Season five, episode nine of the Brit’s Top Gear—that’s when car lovers fell for the Ariel Atom. And do the guys and gals who put on the Virginia International Raceway (VIR) Driving Experience know it. It’s one of the first things they mention during the driver’s meetings before their half-day sessions, where participants get three short stints on a road course behind the wheel of an Ariel Atom.
Home of the hand-built Atom.
Virginia International Raceway is home to TMI AutoTech, where every Atom that’s sold in the states is built. Brammo Motorsports in Oregon was the first company to churn out American-built Atoms, but they left that game in 2008 to focus on building all-electric motorcycles. TMI AutoTech stepped right in and started building the little buggers at its shop. And it just so happens that the southern Virginia shop is catty-corner to Virginia International Raceway’s front gate. So TMI put a few Atoms out on VIR’s road course, and told people they could pay to drive one of the most bizarre cars ever built at one of America’s best tracks. Naturally, we were lured in.
Summer in the south.
And as we wiped sweat from our forehead with the sleeve of the Nomex racing suit the track provided, we wished we’d been lured there in fall. Courses run from spring to fall, but we ended up joining a course in mid July. Luckily, we were only doing a half-day session, not a full-day session. A half-day, level-one session costs $525, takes place in the morning or in the afternoon, and gets you three, fifteen-minute stints in the Atom on the Patriot Course, VIR’s 1.1-mile short track. A full-day, level-two session costs $1695, and for that you run on VIR’s faster South course, you get instructor feedback, and you have four twenty-minute stints in the car.
The day started with a driver’s meeting, which was mostly a primer for people who’ve never been on a track. The half-day course is designed for those with no performance driving experience, so it’s all apexes, flags, and track safety. Afterward, we headed outside, where half a dozen Ariel Atom 3s were waiting. It’s rare to see an Atom in person, so six is quite a sight. All were painted different colors but were in matching racing guise, powered by Honda K24 engines (similar to the 201-hp engine in our Four Seasons Acura ILX). Weighing about 1350 pounds each, the open-cockpit two-seaters would absolutely fly, but we had a feeling we wouldn’t tap into our Atom’s real racing potential.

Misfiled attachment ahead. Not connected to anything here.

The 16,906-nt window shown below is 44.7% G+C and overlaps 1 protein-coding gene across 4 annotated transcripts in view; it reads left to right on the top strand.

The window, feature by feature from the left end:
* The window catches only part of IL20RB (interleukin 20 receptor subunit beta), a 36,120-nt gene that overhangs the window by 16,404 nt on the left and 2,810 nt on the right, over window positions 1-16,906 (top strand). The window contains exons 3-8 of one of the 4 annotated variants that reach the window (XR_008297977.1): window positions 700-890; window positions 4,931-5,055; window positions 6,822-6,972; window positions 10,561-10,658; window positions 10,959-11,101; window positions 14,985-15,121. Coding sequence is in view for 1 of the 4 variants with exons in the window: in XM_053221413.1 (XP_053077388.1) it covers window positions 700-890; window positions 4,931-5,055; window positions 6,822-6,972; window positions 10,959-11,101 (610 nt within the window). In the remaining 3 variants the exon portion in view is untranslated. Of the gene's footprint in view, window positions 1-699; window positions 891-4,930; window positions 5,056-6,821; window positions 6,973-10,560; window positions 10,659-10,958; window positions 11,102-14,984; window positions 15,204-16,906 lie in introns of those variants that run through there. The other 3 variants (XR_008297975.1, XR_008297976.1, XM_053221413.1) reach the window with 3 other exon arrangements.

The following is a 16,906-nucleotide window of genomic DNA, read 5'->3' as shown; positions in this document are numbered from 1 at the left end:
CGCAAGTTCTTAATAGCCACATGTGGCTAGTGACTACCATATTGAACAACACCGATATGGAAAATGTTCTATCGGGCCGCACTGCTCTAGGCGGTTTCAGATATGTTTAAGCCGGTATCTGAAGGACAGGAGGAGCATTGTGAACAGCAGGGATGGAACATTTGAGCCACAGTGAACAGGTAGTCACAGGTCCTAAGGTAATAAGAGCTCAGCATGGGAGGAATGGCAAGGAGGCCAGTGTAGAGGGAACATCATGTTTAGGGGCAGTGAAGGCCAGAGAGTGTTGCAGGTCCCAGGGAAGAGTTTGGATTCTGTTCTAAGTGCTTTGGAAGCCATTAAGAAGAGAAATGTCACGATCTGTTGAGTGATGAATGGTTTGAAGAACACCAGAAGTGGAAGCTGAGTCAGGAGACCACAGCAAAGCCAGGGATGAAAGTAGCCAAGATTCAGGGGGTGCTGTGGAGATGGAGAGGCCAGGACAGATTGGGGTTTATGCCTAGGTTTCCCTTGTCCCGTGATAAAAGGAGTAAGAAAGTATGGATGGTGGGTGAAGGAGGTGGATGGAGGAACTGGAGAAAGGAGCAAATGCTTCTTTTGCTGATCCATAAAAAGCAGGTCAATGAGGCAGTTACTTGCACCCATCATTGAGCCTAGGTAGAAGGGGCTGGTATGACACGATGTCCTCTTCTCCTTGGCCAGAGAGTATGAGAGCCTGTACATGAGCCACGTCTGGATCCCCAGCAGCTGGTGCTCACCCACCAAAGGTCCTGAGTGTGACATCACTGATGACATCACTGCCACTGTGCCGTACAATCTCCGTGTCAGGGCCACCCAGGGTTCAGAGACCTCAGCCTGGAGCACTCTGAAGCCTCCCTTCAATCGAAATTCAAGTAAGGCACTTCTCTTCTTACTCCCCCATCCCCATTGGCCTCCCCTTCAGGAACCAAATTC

Follow the leader.
And we wouldn’t. The half-day course is lead-follow, which means there is an instructor in the front of the pack the entire time that you’re driving on the course. It’s comforting to know that the instructor is out there when you’re wheeling around with people who’ve never been on a road course, but it also means that you’re not going to be able to push the car. At all. The instructor is like a lifeguard at a pool—you want them there when you’re drowning but wish they’d scram when you want to have a little fun.
You’re supposed to shift now.
We put on our helmet, got into our car, and drove out of the pits. Although the Atom looks strange, there’s not much to figure out: three pedals, no ABS, no power steering—a very basic track-day toy. The first few laps were really slow. We never had to touch the brakes. The last couple of laps sped up a bit, but then the session ended. The second session was just as uneventful, aside from an old dude who kept nailing the rev limiter between shifts. We were having a great time—we were driving an Ariel Atom—but not really an exciting time.
A little room to run.
The third and final session was the most stimulating of the three, mainly because it was the fastest. Since most people learned the track after twenty or so previous laps, the instructor felt confident enough to start pushing his Atom a bit. That meant those of us behind him could start pushing it a bit, too. Finally, we were using the brakes. But just like the two sessions before it, the third session was done in no time. Our stint behind the wheel of an Ariel Atom was over.
Next time, a full day.
Before we’d even pulled into the pits, we were wishing we had signed up for the full-day course. We talked to a few people with previous track experience who felt the same way, but they said they couldn’t stomach the extra $1170 it took to upgrade. They just wanted to get into an Ariel Atom, and $525 got them that. We can say, though, that the over-revving old dude had an absolute ball. He told us it was the coolest thing he’d ever done.
It’s all about the car, not the course.
If you’ve never been on a track, try the half-day session. If you’ve spent any time on a road course, start saving your pennies and go for a full-day session. But, either way, drive an Ariel Atom. It’s a big-kid go-kart, which seems like an obvious and half-assed analogy only until you drive an Atom and discover that there’s no better way to describe it. Virginia International Raceway’s Driving Experience is the easiest way to discover that yourself. And since you’ll be wearing a full-face helmet, you don’t have to worry that your mug will look like Jeremy Clarkson’s did in season five, episode nine of Top Gear.